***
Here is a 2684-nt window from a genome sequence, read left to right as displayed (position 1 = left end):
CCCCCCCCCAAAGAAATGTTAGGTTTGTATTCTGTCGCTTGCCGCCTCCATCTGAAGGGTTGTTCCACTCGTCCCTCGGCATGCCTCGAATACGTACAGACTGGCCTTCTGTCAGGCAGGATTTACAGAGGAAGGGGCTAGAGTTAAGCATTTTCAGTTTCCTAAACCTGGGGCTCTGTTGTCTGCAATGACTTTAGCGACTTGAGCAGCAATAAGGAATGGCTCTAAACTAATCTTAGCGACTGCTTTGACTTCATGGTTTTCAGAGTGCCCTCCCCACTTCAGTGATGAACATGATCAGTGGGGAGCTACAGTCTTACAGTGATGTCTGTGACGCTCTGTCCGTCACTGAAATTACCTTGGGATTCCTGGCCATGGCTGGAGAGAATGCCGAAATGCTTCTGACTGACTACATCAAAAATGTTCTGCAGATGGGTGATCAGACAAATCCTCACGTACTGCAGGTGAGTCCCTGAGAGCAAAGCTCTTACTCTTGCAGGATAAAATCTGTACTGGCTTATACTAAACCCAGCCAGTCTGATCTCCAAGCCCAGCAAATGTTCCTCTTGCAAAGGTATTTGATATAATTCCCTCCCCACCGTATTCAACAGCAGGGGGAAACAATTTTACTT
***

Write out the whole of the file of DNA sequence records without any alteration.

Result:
Here is a 2684-nt window from a genome sequence, read left to right as displayed (position 1 = left end):
CCCCCCCCCAAAGAAATGTTAGGTTTGTATTCTGTCGCTTGCCGCCTCCATCTGAAGGGTTGTTCCACTCGTCCCTCGGCATGCCTCGAATACGTACAGACTGGCCTTCTGTCAGGCAGGATTTACAGAGGAAGGGGCTAGAGTTAAGCATTTTCAGTTTCCTAAACCTGGGGCTCTGTTGTCTGCAATGACTTTAGCGACTTGAGCAGCAATAAGGAATGGCTCTAAACTAATCTTAGCGACTGCTTTGACTTCATGGTTTTCAGAGTGCCCTCCCCACTTCAGTGATGAACATGATCAGTGGGGAGCTACAGTCTTACAGTGATGTCTGTGACGCTCTGTCCGTCACTGAAATTACCTTGGGATTCCTGGCCATGGCTGGAGAGAATGCCGAAATGCTTCTGACTGACTACATCAAAAATGTTCTGCAGATGGGTGATCAGACAAATCCTCACGTACTGCAGGTGAGTCCCTGAGAGCAAAGCTCTTACTCTTGCAGGATAAAATCTGTACTGGCTTATACTAAACCCAGCCAGTCTGATCTCCAAGCCCAGCAAATGTTCCTCTTGCAAAGGTATTTGATATAATTCCCTCCCCACCGTATTCAACAGCAGGGGGAAACAATTTTACTT